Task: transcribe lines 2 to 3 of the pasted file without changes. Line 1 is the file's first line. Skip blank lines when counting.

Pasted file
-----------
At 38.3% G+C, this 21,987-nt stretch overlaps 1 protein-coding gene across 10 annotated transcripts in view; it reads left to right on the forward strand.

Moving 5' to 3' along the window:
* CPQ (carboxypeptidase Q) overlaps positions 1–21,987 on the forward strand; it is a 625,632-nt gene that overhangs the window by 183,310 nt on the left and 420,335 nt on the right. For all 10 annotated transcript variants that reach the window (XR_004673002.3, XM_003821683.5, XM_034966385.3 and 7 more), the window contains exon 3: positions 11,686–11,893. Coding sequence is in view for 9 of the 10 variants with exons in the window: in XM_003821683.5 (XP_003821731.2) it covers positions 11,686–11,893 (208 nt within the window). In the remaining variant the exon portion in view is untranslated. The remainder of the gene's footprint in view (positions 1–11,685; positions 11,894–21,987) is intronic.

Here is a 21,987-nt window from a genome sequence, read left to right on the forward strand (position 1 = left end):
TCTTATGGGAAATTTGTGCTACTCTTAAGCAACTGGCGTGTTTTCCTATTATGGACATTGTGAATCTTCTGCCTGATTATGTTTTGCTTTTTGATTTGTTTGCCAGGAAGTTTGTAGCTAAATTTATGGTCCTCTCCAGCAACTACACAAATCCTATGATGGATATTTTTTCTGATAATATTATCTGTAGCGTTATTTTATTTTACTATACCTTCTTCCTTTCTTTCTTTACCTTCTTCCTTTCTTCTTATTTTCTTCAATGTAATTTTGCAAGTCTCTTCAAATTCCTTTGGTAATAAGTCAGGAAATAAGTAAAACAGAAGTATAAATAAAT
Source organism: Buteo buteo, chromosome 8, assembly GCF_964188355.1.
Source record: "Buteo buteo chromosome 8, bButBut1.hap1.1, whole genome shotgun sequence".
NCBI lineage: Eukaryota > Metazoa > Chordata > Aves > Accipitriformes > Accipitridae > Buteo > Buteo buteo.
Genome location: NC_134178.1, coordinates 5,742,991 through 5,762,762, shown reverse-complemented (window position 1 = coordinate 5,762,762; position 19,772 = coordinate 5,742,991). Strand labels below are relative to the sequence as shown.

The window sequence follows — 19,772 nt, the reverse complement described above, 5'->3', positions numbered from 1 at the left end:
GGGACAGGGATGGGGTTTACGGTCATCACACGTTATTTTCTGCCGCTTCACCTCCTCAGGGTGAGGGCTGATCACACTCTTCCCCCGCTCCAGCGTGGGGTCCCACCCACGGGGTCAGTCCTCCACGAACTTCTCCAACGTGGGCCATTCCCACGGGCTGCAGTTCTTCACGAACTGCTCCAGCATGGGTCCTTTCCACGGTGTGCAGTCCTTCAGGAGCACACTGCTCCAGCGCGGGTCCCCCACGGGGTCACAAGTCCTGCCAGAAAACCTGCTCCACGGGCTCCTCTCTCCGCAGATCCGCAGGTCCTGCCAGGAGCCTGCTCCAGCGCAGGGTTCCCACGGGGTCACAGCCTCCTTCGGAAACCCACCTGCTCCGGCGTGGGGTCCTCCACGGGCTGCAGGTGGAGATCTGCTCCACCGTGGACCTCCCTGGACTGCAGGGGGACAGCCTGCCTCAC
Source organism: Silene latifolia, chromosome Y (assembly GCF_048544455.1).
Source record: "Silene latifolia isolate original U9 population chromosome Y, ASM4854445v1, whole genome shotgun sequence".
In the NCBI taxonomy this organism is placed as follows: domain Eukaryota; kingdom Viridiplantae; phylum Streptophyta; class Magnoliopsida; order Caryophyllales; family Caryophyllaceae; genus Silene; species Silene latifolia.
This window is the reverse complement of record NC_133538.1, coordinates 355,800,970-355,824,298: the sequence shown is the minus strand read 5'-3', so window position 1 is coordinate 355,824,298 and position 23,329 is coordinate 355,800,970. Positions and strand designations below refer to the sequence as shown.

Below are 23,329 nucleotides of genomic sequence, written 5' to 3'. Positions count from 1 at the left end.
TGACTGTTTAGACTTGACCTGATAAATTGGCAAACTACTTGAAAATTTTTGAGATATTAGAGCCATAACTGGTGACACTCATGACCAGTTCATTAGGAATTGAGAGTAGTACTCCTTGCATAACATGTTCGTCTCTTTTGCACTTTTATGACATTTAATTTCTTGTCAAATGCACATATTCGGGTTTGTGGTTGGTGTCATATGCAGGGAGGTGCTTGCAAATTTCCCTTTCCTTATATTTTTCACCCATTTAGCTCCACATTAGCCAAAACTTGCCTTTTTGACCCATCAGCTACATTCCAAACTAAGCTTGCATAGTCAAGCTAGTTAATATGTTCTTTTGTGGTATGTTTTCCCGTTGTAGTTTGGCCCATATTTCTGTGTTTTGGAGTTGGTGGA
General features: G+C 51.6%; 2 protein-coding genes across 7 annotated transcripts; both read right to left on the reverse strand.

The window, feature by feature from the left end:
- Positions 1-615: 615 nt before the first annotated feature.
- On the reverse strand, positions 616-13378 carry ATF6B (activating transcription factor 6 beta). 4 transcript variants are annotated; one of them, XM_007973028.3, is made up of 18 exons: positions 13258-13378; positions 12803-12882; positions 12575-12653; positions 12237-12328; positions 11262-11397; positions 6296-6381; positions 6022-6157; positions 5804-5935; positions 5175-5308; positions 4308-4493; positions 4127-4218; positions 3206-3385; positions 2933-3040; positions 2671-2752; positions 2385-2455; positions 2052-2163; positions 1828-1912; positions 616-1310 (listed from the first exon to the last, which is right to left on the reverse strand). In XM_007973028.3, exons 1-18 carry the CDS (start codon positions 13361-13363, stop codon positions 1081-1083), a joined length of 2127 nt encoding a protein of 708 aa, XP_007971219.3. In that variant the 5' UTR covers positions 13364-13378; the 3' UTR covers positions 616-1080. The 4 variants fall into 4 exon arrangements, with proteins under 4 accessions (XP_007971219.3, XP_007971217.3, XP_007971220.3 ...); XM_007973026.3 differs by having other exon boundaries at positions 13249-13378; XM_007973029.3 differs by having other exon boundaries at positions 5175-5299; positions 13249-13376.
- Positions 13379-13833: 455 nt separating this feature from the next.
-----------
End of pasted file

Moving 5' to 3' along the window:
* CPQ (carboxypeptidase Q) overlaps positions 1–21,987 on the forward strand; it is a 625,632-nt gene that overhangs the window by 183,310 nt on the left and 420,335 nt on the right. For all 10 annotated transcript variants that reach the window (XR_004673002.3, XM_003821683.5, XM_034966385.3 and 7 more), the window contains exon 3: positions 11,686–11,893. Coding sequence is in view for 9 of the 10 variants with exons in the window: in XM_003821683.5 (XP_003821731.2) it covers positions 11,686–11,893 (208 nt within the window). In the remaining variant the exon portion in view is untranslated. The remainder of the gene's footprint in view (positions 1–11,685; positions 11,894–21,987) is intronic.